When a person is just getting started with social media, it’s almost inevitable that at some point they’ll think to themselves, “Man, this original content stuff is hard. I bet I could get a lot of traffic by aggregating other people’s stories. I’ll be the next Matt Drudge. It’ll be awesome and totally easy.”
I hate to burst your bubble. But it’s not. After working the daily e-mail newsletter beat for almost three years now, I can tell you that curating the right stories every day is about as tricky as it comes. And while the work never gets easier, there are at least a few guidelines you can follow that’ll help you connect with your audience faster and keep you out of trouble.
Whether you’re writing a blog roundup, creating a newsletter, curating a collection on a site such as Instapaper or even just tweeting links, here’s what you need to know before you get involved in the aggregation game.
- Know your audience. I mean really know them. It’s not enough to say they like politics or animals or technology and then aggregate content around that. There are already too many general interest aggregation sites for most topics. But that doesn’t mean you can’t still make your mark. If you want to be the go-to source for aggregated news on a topic, you need to get granular: Offer a very specific slice of content for a very particular crowd. If you have an existing audience from another platform that you’re hoping to entice with your aggregation efforts, do some market research to see which angles they really care about. If you’re starting from scratch, look at the competitive landscape and try to find a constituency that’s underserved and aim to help those people. Check in with your readers frequently to see if you’re offering them the news they really need.
- Keep it fresh. You’ll never see an article in a SmartBrief publication that’s more than 14 days old when the newsletter goes out. Most of the time we don’t come anywhere near that theoretical limit. If you want your readership to be engaged, you need to be pointing them to fresh content, things they won’t have had a chance to see anywhere else.
- Mix it up. Don’t rely on the same four or five news sources when you’re searching for stories. Your readers can do that on their own. What they’re looking for from you is a mixture of the really big news of the day and the deep cuts — the little stories that would slip through the cracks otherwise. Develop a large, diverse list of sources you’re checking. Don’t forget about local news sources and blogs — they can often break news well ahead of even the most well-known national news sources.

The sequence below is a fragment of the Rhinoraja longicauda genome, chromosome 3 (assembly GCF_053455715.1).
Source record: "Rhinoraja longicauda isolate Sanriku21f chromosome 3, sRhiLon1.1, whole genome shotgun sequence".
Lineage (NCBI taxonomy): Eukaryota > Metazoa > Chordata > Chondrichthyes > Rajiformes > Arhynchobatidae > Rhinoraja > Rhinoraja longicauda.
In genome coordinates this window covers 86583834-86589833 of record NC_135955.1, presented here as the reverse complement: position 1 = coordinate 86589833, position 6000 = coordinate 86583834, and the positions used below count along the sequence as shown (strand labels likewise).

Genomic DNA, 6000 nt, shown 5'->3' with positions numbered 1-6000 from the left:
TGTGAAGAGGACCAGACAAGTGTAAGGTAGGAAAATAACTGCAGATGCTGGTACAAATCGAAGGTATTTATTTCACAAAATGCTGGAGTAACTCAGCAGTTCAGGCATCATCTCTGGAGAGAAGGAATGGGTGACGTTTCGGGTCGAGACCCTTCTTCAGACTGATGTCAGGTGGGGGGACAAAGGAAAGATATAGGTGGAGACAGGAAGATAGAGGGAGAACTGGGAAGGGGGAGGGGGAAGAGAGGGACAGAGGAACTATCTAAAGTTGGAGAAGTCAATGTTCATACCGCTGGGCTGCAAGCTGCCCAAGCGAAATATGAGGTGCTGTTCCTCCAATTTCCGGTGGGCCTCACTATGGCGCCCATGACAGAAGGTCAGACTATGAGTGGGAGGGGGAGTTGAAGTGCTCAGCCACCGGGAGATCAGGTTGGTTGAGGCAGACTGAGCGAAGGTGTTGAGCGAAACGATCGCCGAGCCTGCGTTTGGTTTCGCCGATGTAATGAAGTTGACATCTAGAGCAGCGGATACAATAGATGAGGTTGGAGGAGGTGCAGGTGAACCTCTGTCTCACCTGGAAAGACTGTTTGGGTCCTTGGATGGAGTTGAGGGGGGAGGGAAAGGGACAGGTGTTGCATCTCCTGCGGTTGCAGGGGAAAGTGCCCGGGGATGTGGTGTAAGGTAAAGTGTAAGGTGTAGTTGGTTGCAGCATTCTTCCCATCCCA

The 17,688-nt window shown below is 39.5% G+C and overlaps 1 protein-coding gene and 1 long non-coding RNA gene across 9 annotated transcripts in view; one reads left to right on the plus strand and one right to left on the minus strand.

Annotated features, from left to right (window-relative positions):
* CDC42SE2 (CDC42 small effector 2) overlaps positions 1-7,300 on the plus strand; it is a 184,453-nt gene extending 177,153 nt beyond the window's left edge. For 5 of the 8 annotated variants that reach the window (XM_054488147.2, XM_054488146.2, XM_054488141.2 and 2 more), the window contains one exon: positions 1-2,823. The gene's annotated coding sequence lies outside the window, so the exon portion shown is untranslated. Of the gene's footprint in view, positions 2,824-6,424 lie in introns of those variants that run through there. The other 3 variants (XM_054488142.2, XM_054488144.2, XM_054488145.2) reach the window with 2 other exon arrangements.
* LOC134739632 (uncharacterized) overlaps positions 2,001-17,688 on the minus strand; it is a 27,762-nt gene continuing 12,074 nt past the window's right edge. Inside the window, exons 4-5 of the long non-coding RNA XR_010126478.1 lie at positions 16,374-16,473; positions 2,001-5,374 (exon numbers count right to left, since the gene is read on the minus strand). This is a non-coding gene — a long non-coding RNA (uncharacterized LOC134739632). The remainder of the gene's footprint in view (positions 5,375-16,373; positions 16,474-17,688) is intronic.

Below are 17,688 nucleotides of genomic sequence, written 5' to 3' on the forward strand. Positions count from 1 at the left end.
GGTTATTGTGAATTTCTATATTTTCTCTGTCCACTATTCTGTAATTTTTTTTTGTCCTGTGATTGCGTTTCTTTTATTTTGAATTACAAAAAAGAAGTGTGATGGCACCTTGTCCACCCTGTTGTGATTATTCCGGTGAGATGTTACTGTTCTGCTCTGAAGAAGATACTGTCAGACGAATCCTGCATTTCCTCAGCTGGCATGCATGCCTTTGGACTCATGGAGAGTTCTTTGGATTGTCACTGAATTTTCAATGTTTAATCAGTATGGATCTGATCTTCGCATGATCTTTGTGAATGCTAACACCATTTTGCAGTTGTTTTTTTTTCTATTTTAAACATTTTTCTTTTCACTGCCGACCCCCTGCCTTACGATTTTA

- Don’t be afraid of bad news. There can be a temptation to focus on sunny stories when aggregating. After all, who wants to read about bad news? It turns out that the answer is lots of people, if the news is relevant to something they care about. People like knowing that trouble is coming, because it helps them prepare — or at least not feel completely caught off guard. Pass on the whole story to your readers. They’ll appreciate it.
- Be consistent. Is your publication daily? Weekly? Are you tweeting every hour? Twice an hour? There’s no definitive right answer. But you do need to be consistent. Pick a frequency and stick with it.
- Let technology help — but not too much. You’d be surprised how much help something as simple as an RSS reader can be when it comes to sorting out the day’s news. Google alerts and other filtering tools can be helpful as well. But they’re not a replacement for a human filter. The greatest assets you have are 1) the ability to read a lot of content and quickly suss out what matters and what doesn’t and 2) a well-plugged-in social network of other people who are constantly feeding you story recommendations. Remember that your audience could set up an RSS reader too, if that’s what they wanted. They’re coming to you for the human touch.
- Less is more. Don’t pass on everything that you see. Just the best stuff. Ask yourself if every item in your daily roundup is really must-have. Because if something isn’t essential, then its just a distraction from something more important. And that totally defeats the purpose of aggregating in the first place.
- Don’t be evil. I don’t want to go all Journalism School 101 on you — but the second that people start looking at you as a source of information, you start to have a responsibility to them. Take it seriously. Don’t plagiarize work — there’s a big difference between highlighting a story and acting like you wrote it. Give the original author full credit. Don’t lie. Don’t pass on news from sources you know aren’t trustworthy. Don’t put stock in rumors and innuendo. If it turns out that a story you passed on later turns out to be false, then let your readers know. If you include a mix of news and opinion pieces, let the reader know which is which. Don’t hide any conflicts of interest. Be honest, be faithful, be diligent.
How are you curating content for your followers?